IBM's highly boffinated research division delivered today when the firm said it would be first to deploy self-assembly microchip nanotechnology on an industrial scale.
The self-assembling material can be coaxed by a scaffold to form vacuum cavities, which improve electrical transmission by reducing transmission between supposedly separate parts of the circuit. Leakage between adjacent wires can release heat into the chip, damping performance, so a vacuum, the ultimate insulator for this "wiring capacitance" should speed things along - IBM says by 35 per cent.
IBM says scientists nicked the idea from nature, where similar processes form sea shells and other crystalline structures. It could mean curtains for lithographic manufacturing techniques, where copper wiring has to be masked with insulating material before lasers etch away. Lithography produces plenty of waste, as unwanted material is discarded after the etching.
IBM said the breakthrough came when its scientists discovered the right mix of polymers to bake onto the circuit wafer, which produced the desired "airgaps" around the copper. The vacuum cavities are just 20 nanometres in diameter, much smaller than the best lithography is capable of today.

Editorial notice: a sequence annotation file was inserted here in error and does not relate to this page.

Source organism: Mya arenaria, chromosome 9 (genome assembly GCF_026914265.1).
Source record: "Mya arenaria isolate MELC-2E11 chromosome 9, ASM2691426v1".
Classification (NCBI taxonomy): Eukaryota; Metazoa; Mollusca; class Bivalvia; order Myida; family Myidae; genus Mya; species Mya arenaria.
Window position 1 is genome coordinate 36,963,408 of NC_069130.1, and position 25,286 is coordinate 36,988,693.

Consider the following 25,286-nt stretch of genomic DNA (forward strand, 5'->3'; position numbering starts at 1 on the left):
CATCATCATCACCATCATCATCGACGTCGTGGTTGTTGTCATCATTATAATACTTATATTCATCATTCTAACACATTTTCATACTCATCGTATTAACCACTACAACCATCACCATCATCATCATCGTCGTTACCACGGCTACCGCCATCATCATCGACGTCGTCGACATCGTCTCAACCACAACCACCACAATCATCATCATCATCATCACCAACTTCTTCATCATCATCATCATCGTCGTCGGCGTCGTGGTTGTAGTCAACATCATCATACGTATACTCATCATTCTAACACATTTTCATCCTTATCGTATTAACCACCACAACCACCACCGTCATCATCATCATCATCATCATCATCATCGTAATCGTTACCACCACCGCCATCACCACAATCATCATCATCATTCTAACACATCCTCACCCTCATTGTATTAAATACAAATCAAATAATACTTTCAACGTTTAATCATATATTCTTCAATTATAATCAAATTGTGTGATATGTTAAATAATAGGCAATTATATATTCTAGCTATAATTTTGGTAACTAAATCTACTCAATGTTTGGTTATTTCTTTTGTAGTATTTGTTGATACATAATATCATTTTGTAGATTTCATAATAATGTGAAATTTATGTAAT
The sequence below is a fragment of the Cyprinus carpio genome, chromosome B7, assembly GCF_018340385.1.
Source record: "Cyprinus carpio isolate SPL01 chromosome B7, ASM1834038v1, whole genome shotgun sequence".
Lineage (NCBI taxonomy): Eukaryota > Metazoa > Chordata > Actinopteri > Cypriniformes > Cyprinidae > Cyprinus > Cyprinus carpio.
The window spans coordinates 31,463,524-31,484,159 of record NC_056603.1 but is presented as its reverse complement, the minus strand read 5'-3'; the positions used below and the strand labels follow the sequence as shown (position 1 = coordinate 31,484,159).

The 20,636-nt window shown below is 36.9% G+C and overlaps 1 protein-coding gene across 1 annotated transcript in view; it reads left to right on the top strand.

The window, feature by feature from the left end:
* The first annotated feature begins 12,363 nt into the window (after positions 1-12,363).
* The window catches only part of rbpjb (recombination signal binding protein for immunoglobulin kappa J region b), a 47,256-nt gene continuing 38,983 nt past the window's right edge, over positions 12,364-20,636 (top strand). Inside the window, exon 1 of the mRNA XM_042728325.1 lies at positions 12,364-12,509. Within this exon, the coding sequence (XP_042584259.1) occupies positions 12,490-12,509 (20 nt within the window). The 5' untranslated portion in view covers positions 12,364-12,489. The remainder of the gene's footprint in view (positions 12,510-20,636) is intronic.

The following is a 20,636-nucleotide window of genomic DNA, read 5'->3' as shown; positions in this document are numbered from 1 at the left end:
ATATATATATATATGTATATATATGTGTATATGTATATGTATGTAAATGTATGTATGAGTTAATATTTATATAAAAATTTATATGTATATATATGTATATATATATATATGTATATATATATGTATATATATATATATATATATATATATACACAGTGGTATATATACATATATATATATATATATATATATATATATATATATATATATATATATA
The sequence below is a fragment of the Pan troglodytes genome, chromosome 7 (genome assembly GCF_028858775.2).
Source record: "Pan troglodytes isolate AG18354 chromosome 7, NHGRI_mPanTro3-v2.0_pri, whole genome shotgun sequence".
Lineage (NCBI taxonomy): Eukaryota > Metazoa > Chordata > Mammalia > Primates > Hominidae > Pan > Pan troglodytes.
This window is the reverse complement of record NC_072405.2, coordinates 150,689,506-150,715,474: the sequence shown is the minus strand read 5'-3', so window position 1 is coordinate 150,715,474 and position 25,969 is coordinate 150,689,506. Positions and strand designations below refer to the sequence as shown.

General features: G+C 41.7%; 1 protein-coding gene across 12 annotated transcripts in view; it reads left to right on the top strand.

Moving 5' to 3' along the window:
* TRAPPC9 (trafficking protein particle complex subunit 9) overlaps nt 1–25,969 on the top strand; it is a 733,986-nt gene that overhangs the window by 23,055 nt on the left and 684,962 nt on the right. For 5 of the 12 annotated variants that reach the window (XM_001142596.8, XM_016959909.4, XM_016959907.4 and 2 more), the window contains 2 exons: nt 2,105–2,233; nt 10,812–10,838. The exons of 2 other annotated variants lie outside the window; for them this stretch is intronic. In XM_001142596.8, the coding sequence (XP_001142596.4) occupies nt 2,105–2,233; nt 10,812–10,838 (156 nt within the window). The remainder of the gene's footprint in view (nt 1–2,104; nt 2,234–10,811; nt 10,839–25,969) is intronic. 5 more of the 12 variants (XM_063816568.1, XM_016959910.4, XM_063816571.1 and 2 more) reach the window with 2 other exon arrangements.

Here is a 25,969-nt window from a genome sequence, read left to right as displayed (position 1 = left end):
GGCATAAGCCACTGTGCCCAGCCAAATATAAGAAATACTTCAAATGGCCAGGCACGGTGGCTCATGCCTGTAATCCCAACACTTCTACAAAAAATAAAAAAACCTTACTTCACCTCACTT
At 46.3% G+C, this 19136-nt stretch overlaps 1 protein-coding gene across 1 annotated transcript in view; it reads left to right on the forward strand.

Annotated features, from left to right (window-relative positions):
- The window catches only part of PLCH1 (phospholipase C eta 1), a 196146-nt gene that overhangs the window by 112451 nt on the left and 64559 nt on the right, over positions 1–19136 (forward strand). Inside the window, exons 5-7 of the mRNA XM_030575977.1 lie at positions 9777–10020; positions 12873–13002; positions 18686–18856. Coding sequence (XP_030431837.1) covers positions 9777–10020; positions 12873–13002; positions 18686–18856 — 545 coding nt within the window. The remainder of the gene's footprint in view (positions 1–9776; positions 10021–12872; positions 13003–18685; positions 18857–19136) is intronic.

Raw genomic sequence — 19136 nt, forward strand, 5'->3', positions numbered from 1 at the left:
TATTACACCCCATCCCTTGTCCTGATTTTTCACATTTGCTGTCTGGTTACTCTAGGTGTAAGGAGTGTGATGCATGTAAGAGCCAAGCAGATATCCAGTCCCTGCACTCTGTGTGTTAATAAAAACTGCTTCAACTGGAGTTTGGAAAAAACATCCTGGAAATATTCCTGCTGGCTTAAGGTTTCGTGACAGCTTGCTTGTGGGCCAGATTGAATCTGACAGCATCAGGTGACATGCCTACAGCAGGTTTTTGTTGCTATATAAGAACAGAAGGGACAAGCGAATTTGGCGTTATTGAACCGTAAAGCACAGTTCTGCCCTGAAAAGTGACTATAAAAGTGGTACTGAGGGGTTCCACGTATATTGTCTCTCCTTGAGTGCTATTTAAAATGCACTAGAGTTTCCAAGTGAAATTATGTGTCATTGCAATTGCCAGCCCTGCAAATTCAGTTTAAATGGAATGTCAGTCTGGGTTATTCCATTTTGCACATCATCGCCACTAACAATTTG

IBM trotted out its chief boffin Dan Edelstein, who said: "This is the first time anyone has proven the ability to synthesise mass quantities of these self-assembled polymers and integrate them into an existing manufacturing process with great yield results."
The new process is already integrated into a production line at IBM's East Fishkill, New York, plant and chips will start shipping in servers in 2009. Toshiba and AMD have signed on to licence the technique too.
IBM has a detailed release about the technique here. ®